Learn to use all the weapons, even Burst, simply because it's a waste to ignore the gun module bonuses, but when you're nearing the end, try to hang onto the laser. It tears right through the final boss.
If you manage to ignore all the caves up until you reach the entrance to the final boss, there will be a delicious prize waiting for you.
My next choice had everything to do with music and colors. It also featured an achievement about beating the game with all the visuals, which made me curious. I don't commonly view Pac-Man as a game one actually "beats." It's like Tetris. Even when I maxed out my score on the DS version, I never actually won. It just kept going until I lost.That's how I view a traditional Pac-Man title. So, after seeing that achievement's description, alongside these amazing (and a little blurry) visuals, I chose it as my second game of the month.
Pac-Man Championship Edition DX+ is a whole lot of fun. Rather than merely clearing a maze of its pellets, you must guide Pac through outlined paths with sleeping ghosts that block off routes until you wake them up. What follows is a fast-paced game of Snake offset by sudden slow-motion warnings of collision that do a fair job of throwing the player into a panic. Finding a power pellet while fleeing from one of these Benny Hill rainbows will create an exceptionally rewarding chain reaction, encouraging the player to make far riskier decisions later. Why are you so happy? It was only fifty ghosts in a row. I know you can do a lot better than that!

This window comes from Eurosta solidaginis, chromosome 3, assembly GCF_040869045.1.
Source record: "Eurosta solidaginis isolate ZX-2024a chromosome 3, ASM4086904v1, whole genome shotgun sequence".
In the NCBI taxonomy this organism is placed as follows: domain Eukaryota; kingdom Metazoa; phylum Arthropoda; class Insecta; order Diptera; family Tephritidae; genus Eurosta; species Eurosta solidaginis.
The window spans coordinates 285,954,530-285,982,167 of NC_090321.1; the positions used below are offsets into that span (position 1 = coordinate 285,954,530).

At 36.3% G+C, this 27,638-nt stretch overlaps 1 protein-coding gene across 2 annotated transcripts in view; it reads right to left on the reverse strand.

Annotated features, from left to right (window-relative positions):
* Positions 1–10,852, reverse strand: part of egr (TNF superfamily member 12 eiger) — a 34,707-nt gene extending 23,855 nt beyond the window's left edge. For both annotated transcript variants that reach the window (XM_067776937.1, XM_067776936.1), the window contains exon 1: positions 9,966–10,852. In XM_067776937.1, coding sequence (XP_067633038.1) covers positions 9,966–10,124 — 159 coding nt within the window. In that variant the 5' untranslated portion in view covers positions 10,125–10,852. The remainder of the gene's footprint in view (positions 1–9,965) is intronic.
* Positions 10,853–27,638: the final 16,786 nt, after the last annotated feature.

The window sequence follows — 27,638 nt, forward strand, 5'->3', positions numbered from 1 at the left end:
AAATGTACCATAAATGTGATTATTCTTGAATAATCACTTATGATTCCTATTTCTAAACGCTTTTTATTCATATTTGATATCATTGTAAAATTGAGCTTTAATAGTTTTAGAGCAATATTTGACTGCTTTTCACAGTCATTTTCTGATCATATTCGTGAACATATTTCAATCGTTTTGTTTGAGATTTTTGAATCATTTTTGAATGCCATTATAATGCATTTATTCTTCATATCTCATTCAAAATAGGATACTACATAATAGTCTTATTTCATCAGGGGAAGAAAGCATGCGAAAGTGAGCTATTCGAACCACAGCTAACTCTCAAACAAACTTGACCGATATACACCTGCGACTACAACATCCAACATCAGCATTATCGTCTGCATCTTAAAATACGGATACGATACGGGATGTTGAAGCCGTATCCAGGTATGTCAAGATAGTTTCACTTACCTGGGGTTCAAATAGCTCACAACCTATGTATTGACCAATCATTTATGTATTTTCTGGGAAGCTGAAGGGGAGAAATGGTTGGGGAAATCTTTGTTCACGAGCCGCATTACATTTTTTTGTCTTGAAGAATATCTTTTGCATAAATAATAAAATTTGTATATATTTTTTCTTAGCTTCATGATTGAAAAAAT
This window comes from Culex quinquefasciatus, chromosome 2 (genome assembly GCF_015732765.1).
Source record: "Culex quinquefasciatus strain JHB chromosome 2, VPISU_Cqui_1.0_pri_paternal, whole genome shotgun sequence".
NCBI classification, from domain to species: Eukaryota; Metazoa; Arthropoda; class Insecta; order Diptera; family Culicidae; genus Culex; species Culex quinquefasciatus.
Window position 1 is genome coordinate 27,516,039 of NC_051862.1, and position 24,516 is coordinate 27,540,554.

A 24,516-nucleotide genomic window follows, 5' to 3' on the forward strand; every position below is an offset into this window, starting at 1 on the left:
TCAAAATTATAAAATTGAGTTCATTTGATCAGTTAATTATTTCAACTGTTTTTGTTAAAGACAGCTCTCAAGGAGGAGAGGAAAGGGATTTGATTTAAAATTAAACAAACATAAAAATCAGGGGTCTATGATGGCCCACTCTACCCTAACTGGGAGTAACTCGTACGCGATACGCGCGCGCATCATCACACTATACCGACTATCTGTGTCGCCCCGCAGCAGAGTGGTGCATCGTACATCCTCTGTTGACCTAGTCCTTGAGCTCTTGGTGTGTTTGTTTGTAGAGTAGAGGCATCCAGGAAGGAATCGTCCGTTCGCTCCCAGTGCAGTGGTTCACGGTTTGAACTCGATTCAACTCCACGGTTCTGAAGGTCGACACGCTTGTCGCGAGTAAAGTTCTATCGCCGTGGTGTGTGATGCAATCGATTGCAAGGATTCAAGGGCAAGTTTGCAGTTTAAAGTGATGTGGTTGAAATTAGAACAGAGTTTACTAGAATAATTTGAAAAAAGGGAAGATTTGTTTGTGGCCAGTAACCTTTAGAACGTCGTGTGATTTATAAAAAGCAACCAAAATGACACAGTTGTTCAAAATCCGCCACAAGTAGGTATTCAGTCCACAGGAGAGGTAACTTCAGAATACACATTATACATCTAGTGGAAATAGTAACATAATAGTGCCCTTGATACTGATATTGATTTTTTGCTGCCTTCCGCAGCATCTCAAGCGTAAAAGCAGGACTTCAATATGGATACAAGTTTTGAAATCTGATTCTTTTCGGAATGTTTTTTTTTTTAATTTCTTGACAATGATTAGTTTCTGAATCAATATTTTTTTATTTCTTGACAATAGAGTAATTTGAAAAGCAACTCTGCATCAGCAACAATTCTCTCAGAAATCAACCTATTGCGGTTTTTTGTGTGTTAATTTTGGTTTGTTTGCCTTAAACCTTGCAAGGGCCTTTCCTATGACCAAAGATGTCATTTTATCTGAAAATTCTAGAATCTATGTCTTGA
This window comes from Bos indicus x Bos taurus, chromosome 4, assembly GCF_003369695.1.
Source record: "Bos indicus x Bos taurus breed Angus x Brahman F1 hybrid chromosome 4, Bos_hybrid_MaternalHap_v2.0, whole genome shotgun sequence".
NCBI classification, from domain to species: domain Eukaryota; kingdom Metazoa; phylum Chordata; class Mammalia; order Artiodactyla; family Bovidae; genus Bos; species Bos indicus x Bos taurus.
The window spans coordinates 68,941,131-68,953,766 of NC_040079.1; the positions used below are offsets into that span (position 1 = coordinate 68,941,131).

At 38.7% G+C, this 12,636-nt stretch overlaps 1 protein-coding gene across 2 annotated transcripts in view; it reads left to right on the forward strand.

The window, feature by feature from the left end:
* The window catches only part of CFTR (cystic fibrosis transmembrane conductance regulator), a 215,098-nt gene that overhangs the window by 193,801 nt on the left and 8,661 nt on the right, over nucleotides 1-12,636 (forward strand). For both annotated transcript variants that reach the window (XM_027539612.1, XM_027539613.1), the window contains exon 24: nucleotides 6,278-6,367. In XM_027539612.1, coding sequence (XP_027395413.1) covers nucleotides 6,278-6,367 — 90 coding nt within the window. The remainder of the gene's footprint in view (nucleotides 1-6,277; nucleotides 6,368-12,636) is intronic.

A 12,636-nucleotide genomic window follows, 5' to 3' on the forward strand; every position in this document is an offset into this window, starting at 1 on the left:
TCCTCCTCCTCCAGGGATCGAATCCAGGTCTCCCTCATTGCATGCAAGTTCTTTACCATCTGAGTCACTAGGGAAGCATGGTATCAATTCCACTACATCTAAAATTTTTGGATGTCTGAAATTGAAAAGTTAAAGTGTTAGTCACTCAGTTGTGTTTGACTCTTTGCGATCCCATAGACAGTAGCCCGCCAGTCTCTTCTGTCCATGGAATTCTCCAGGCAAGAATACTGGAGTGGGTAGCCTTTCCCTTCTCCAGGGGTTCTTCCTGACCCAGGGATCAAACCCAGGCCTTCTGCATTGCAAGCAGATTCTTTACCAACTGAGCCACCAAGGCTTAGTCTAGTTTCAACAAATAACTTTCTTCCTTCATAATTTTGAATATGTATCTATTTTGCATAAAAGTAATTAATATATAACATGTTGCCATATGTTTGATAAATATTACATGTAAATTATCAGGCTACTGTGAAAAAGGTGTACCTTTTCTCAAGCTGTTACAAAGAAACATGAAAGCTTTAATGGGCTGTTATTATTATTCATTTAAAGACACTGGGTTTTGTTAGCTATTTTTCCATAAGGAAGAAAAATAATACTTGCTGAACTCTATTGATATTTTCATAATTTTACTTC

Separately, I would never recommend purchasing the DLC, since most of it is merely cosmetic. Either pick up the base game at $10, or chip in an additional Lincoln for the whole package at $15. If that's still too rich for you, Humble Bundle will commonly offer it at a much better deal, so keep a look out on it. It's the best variation of Pac-Man I've ever played, and I highly recommend the soundtrack, as well.
Third on the list was provided by a co-worker, who knew me well enough to bundle it with the OST. Thank you Adam. You're as generous as you are sexy.
I chose Bastion after looking at a single screenshot and reading that it was a quick game to finish. That's it. Hey, I got roughly a week to finish each of these, so it's best I don't go diving into something like FF9.
|Bastion is Supergiant Games's first impression, and, man, is it a strong one.|
Bastion plays in a similar fashion to Diablo, especially during moments where swarms of enemies come rushing towards you. Too bad it also mimics a lackluster combat system trying to compensate with a wide variety of button mashing options to choose from.
As you move about, the floor will form under your feet, creating all sorts of glorious scenery throughout the game. This also helps the player to figure out which way to go. If that's not enough, Rucks, a narrator vying for the coveted Tachiki award for outshining the protagonist, will frequently toss out bits of advice on what the player should be doing at certain points in the game. He'll also comment on everything else you do in the game, along with stuff you don't do, and on stuff you'll try doing again. The man talks a lot. It's wonderful.